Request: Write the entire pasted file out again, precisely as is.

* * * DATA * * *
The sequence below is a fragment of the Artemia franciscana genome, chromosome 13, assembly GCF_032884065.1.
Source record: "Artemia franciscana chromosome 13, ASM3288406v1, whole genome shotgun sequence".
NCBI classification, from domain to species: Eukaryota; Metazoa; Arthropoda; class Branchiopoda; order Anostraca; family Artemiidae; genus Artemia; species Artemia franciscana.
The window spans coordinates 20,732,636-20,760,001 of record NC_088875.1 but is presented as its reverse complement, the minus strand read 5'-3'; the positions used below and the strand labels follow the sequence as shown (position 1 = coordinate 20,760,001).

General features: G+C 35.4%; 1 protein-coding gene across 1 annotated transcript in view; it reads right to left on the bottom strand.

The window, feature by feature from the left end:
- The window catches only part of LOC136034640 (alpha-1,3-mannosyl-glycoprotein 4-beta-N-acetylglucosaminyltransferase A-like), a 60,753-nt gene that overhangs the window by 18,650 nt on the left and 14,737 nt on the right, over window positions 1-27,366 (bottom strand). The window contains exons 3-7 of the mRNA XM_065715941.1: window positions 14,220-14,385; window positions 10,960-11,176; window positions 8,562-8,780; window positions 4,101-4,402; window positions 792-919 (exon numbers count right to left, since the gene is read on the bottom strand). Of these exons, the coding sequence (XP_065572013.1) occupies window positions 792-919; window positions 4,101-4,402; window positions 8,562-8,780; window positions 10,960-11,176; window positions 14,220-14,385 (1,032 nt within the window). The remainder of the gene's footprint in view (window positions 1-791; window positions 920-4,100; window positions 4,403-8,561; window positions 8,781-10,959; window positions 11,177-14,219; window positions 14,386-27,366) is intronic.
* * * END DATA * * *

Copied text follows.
The sequence below is a fragment of the Artemia franciscana genome, chromosome 13, assembly GCF_032884065.1.
Source record: "Artemia franciscana chromosome 13, ASM3288406v1, whole genome shotgun sequence".
NCBI classification, from domain to species: Eukaryota; Metazoa; Arthropoda; class Branchiopoda; order Anostraca; family Artemiidae; genus Artemia; species Artemia franciscana.
The window spans coordinates 20,732,636-20,760,001 of record NC_088875.1 but is presented as its reverse complement, the minus strand read 5'-3'; the positions used below and the strand labels follow the sequence as shown (position 1 = coordinate 20,760,001).

General features: G+C 35.4%; 1 protein-coding gene across 1 annotated transcript in view; it reads right to left on the bottom strand.

The window, feature by feature from the left end:
- The window catches only part of LOC136034640 (alpha-1,3-mannosyl-glycoprotein 4-beta-N-acetylglucosaminyltransferase A-like), a 60,753-nt gene that overhangs the window by 18,650 nt on the left and 14,737 nt on the right, over window positions 1-27,366 (bottom strand). The window contains exons 3-7 of the mRNA XM_065715941.1: window positions 14,220-14,385; window positions 10,960-11,176; window positions 8,562-8,780; window positions 4,101-4,402; window positions 792-919 (exon numbers count right to left, since the gene is read on the bottom strand). Of these exons, the coding sequence (XP_065572013.1) occupies window positions 792-919; window positions 4,101-4,402; window positions 8,562-8,780; window positions 10,960-11,176; window positions 14,220-14,385 (1,032 nt within the window). The remainder of the gene's footprint in view (window positions 1-791; window positions 920-4,100; window positions 4,403-8,561; window positions 8,781-10,959; window positions 11,177-14,219; window positions 14,386-27,366) is intronic.